Early Diagnosis of Pediatric Laryngotracheal Rupture Following Minor Blunt Trauma
Maria Ramos-Fernandez*, Joakyna De Santiago, Javier Baez and Joanna Mercado
Department of Emergency Medicine, University of Puerto Rico, Medical Sciences Campus, San Juan, Puerto Rico, USA
- *Corresponding Author:
- Maria Ramos-Fernandez
Department of Emergency Medicine
University of Puerto Rico
Medical Sciences Campus, San Juan, Puerto Rico, USA
E-mail: [email protected]
Received Date: August 28, 2013; Accepted Date: October 10, 2013; Published Date: October 15, 2013
Citation: Ramos-Fernandez M, Santiago JD, Baez J, Mercado J (2013) Early Diagnosis of Pediatric Laryngotracheal Rupture Following Minor Blunt Trauma. Trop Med Surg 1:146. doi: 10.4172/2329-9088.1000146
Copyright: © 2013 Ramos-Fernandez M, et al. This is an open-access article distributed under the terms of the Creative Commons Attribution License, which permits unrestricted use, distribution, and reproduction in any medium, provided the original author and source are credited.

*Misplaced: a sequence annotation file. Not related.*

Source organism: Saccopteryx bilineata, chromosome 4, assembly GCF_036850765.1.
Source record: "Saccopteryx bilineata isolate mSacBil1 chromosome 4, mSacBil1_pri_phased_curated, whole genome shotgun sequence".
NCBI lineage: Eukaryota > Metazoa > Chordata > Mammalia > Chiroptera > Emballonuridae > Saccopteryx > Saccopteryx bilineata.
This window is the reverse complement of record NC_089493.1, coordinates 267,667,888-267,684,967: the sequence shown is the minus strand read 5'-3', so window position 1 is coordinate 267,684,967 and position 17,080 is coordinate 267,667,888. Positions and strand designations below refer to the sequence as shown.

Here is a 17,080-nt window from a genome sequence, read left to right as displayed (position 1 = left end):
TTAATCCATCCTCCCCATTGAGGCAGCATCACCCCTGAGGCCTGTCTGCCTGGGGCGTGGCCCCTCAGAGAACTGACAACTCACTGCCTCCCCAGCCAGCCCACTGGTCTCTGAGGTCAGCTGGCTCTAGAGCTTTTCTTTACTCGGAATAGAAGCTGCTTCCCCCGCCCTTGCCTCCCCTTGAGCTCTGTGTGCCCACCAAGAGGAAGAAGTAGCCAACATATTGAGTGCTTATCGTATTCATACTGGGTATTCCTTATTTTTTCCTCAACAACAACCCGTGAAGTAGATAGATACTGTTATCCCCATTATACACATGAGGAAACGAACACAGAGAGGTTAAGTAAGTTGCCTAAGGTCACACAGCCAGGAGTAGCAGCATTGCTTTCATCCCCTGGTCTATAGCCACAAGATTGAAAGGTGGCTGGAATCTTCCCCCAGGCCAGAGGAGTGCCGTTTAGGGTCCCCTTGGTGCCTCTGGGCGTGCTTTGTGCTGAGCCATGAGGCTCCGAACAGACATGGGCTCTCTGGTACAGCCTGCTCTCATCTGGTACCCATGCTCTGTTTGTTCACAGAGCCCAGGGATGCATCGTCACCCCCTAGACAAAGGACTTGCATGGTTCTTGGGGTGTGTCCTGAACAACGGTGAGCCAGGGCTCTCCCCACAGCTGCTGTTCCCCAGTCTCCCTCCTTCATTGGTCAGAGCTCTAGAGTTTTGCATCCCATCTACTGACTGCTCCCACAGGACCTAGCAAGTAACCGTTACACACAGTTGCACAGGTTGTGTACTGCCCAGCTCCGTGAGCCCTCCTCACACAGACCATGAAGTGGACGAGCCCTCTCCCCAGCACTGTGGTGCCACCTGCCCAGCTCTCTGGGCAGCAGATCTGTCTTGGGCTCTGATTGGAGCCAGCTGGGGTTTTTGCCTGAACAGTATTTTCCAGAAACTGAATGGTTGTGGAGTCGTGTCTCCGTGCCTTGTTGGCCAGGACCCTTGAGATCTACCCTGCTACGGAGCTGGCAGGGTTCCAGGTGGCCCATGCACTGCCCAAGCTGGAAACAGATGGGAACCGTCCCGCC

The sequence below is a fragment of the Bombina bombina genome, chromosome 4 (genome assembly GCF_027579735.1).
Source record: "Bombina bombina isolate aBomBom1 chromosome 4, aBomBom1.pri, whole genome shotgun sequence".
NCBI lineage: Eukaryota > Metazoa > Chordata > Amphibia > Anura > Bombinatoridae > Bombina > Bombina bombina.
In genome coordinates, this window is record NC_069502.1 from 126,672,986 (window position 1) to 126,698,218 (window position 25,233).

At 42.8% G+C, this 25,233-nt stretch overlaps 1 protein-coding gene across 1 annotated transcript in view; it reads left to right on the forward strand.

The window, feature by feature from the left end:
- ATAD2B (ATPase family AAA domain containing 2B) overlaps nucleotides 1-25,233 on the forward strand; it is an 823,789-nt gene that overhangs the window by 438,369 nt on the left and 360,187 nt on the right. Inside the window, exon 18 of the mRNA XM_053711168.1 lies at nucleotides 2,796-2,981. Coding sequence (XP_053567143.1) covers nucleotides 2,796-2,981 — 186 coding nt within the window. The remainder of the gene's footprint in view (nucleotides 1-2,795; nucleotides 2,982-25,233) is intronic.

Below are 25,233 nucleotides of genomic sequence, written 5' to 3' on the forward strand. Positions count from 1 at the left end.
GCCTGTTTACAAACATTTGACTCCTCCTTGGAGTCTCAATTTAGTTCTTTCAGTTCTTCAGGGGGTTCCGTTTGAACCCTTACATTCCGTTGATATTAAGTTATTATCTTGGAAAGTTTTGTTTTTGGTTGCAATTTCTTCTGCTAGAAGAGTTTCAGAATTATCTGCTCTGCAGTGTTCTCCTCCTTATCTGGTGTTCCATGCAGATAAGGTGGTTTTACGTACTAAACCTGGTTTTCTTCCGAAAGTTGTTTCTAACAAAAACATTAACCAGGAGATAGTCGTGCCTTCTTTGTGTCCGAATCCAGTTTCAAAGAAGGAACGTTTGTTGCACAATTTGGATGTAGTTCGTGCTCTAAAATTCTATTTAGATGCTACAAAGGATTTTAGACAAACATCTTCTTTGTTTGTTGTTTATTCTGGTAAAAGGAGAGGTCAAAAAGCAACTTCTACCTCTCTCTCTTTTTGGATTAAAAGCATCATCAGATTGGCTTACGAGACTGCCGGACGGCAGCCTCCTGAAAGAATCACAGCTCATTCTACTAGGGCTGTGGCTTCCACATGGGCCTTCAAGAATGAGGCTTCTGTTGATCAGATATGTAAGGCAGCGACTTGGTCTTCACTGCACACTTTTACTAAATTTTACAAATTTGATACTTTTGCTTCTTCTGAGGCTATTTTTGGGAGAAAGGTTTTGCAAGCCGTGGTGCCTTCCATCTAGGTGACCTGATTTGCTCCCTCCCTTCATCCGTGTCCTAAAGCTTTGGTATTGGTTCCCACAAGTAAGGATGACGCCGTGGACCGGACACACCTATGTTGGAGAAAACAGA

Laryngotracheal rupture is a rare but life-threatening condition that most commonly occurs after trauma to the chest or neck. Mechanism of injury involves large amounts of force. Therefore, injury is rare with low-impact trauma. It is important to keep in mind that physical exam and symptoms on presentation do not necessarily correlate with the severity of the injury. Case Presentation: 14 year-old male who presented to the Emergency Department (ED) fast track area with neck discomfort after minor blunt trauma to the anterior aspect of neck, while running. Patient went home, developed throat pain, mild hemoptysis and hoarseness. Therefore, mother decided to bring him to the ED. On physical exam, patient was found with mild subcutaneous emphysema of the neck and upper chest. Neck for soft tissue and chest radiograph confirmed the clinical impression of suspected tracheal rupture in view of subcutaneous emphysema and pneumomediastinum. Patient was transferred for ENT evaluation were neck CT showed complete laryngotracheal rupture. Patient required surgical management for lesion repair. Conclusion: Emergency Physicians should have a high level of suspicion in the presence of neck minor trauma where there may be a possibility of laryngotracheal injury. The patient’s outcome depends to a great degree on early diagnosis.